Year-round used-book store opens at Mt. Lebanon library

The Book Cellar will save time and manpower of storage

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The "glogg" was largely ignored, but everything else was pretty popular at the grand opening of Mt. Lebanon Public Library's used-book store.

Although few drank the glogg -- a nonalcoholic version of a Swedish beverage resembling mulled wine -- crowds of patrons snacked on cookies and other drinks last Thursday while viewing the bright displays of new, holiday-themed books.

"We've wanted to do this for many years," said Cynthia Richey, library director. "I think my friends and I talked about a permanent used-book shop ... in 1995-96, and this is finally becoming a reality."

More than 100,000 volumes are donated to the library each year, she said. They were sold at semi-annual used-book sales, which last year generated $60,000. But the time and manpower of storing the books off-site and setting up temporary shelving became problematic.

So, The Book Cellar, a permanent used-book store, was created in several rooms downstairs from the main library, through the efforts of Friends of the Library volunteers to staff it.

"It's a growing trend in some states, and in some places, like New York and California, they've had used-book shops like this for a long time," Mrs. Richey said.

With the exception of Mrs. Richey, the entire project was developed by volunteers, "which is a real tribute to the community we live in, that they would care so much," she said.

Volunteers Petra Fey, Mimi Ingalls, Pat Carr and Jennifer McDowell worked as a team to design The Book Cellar.

"I'm a little partial to book stores," said Mrs. Fey, who opened and ran one in her native Germany. She also has operated a book store for a chain.

The group originally looked at space on Washington Road but realized a not-for-profit bookstore would have a tough time paying the rent.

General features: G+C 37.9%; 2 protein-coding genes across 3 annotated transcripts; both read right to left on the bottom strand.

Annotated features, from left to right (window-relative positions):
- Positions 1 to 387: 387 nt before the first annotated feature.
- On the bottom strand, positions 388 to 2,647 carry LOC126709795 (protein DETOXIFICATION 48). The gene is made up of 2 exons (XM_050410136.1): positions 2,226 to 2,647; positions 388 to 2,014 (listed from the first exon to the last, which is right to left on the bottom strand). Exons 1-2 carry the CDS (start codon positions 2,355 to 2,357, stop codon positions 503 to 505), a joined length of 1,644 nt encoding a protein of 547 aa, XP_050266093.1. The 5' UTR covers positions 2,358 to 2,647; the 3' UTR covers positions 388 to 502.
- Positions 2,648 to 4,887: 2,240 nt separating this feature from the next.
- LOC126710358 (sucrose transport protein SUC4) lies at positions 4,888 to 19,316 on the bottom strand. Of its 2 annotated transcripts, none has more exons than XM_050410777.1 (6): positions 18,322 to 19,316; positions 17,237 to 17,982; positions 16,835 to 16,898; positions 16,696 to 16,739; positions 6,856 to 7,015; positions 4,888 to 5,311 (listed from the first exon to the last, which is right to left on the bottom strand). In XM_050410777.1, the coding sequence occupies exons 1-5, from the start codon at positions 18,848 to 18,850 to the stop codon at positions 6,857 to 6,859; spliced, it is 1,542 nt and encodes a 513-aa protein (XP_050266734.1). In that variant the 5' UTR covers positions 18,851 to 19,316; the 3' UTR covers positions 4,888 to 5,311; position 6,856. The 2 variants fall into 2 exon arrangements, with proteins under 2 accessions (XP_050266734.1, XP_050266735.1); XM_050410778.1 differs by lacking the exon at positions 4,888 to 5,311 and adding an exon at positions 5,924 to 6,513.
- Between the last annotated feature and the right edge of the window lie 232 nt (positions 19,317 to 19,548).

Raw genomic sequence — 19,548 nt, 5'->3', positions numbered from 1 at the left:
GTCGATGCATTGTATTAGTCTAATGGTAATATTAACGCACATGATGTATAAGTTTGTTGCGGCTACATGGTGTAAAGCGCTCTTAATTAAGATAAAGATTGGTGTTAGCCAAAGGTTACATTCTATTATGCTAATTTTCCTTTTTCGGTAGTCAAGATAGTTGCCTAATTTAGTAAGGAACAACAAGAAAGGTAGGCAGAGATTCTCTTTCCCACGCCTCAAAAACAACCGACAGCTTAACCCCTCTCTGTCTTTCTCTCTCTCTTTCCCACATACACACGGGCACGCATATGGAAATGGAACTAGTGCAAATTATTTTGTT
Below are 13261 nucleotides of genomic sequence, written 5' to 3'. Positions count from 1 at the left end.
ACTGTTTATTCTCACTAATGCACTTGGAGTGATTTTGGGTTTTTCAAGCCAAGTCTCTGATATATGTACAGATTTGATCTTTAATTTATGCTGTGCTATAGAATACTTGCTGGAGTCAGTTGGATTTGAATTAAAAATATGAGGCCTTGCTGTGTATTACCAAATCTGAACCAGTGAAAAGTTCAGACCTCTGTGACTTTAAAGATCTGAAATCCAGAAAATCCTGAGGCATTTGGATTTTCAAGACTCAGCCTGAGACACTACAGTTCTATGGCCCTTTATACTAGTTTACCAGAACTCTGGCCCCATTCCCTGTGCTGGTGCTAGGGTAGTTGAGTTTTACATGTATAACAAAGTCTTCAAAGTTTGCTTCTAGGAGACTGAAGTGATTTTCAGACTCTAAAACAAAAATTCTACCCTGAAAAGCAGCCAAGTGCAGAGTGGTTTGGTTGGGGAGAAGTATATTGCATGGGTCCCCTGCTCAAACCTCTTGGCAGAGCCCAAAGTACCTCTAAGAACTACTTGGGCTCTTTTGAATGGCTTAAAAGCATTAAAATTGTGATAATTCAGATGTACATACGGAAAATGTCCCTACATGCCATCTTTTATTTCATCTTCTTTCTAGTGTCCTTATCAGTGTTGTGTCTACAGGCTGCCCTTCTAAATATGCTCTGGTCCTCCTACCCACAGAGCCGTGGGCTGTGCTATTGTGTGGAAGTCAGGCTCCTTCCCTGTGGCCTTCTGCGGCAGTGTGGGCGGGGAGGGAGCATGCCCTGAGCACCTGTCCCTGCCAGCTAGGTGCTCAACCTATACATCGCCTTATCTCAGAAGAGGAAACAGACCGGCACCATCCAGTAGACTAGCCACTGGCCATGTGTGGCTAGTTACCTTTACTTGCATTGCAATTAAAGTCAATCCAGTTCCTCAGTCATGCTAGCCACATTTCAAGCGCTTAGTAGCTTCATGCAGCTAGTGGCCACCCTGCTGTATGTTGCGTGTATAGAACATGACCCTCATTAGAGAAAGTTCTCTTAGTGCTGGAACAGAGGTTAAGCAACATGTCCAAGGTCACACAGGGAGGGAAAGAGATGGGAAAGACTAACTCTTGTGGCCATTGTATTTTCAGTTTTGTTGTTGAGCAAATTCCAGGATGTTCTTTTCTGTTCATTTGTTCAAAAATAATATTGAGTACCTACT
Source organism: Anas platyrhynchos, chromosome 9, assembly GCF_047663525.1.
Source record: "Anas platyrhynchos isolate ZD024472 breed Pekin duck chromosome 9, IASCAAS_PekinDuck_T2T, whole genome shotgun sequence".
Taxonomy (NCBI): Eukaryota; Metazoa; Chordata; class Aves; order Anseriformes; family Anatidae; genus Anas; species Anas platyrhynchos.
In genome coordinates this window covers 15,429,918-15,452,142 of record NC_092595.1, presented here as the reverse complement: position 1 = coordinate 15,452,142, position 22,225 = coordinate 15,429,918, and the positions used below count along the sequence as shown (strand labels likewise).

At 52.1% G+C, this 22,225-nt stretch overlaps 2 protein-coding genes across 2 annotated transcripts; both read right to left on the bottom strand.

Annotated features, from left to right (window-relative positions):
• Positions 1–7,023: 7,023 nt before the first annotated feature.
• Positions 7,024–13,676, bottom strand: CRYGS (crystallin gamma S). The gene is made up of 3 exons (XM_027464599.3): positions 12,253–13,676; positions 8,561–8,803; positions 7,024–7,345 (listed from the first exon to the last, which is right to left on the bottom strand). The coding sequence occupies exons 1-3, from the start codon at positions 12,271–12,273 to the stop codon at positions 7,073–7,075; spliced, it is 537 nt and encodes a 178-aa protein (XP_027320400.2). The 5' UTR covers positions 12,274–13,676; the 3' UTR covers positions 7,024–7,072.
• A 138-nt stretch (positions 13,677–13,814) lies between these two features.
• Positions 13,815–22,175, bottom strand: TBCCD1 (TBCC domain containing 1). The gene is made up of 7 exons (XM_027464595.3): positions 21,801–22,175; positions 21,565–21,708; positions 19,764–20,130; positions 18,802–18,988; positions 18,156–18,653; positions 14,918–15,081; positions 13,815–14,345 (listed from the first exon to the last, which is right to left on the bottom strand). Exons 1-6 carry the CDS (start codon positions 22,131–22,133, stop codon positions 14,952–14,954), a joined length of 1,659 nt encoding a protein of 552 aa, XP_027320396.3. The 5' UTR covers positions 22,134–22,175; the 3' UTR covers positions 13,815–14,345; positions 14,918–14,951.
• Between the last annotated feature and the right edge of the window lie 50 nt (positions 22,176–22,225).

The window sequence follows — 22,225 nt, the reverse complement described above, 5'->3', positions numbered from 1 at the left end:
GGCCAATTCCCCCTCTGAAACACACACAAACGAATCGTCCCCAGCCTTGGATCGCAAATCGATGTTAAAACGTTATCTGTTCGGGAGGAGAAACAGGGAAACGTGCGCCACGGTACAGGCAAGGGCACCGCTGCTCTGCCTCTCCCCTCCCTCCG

Space in the library seemed a better fit, she said.

In addition to display space in two long hallways, the store has two rooms: one with lower shelves and tiny chairs for children and the main area with a faux fireplace and armchairs.

The main area has a warm, den-like feel, with two walls lined with books and sparkling inexpensive chandeliers overhead.

"I got them at IKEA," Mrs. Fey said with a laugh. "We Europeans always go there."

Most of the used books appeared to be in excellent condition, with price tags ranging from 25 cents for children's books to $5. New books weren't priced much higher.

Some of the bargains at the opening last Thursday evening included Harry Potter books for $3.50 to $5, Sue Grafton mysteries for under $5 and a new set of George Winston piano CDs for $10.

The store will sell books, CDs and DVDs and VHS tapes in good condition as well as literary-inspired items, such as action figures and notecards. Donations can be left in the red bins just inside the ground-floor entrance to the library.

"We hope to find space to have coffee and little treats, as well," Mrs. Richey said.

More unusual and rare items will be sold through the Friends of the Library's eBay auction, which can be accessed through the library's Web page at

The name for the store was chosen from among 250 entries, with the winning name submitted independently by two residents, Tripp Barrie and Linda Hunter Goslin.

The store will be open from 11:30 a.m. to 7:30 p.m. until Christmas and then it will close for a week. After it reopens Jan. 2, it probably will be operate for five hours a day. Those who would like to volunteer are asked to leave their name and phone number at the library circulation desk or send an e-mail to

"We are planning a special for January and February: grab bags, something like 20 videos for $2.50," Mrs. Fey said.

The Book Cellar also wants to display free books at Mt. Lebanon's independent coffee shops, she said.

"It's a sign that we're there, that we want to be a part of the community."

Maria Sciullo can be reached at or 412-851-1867.


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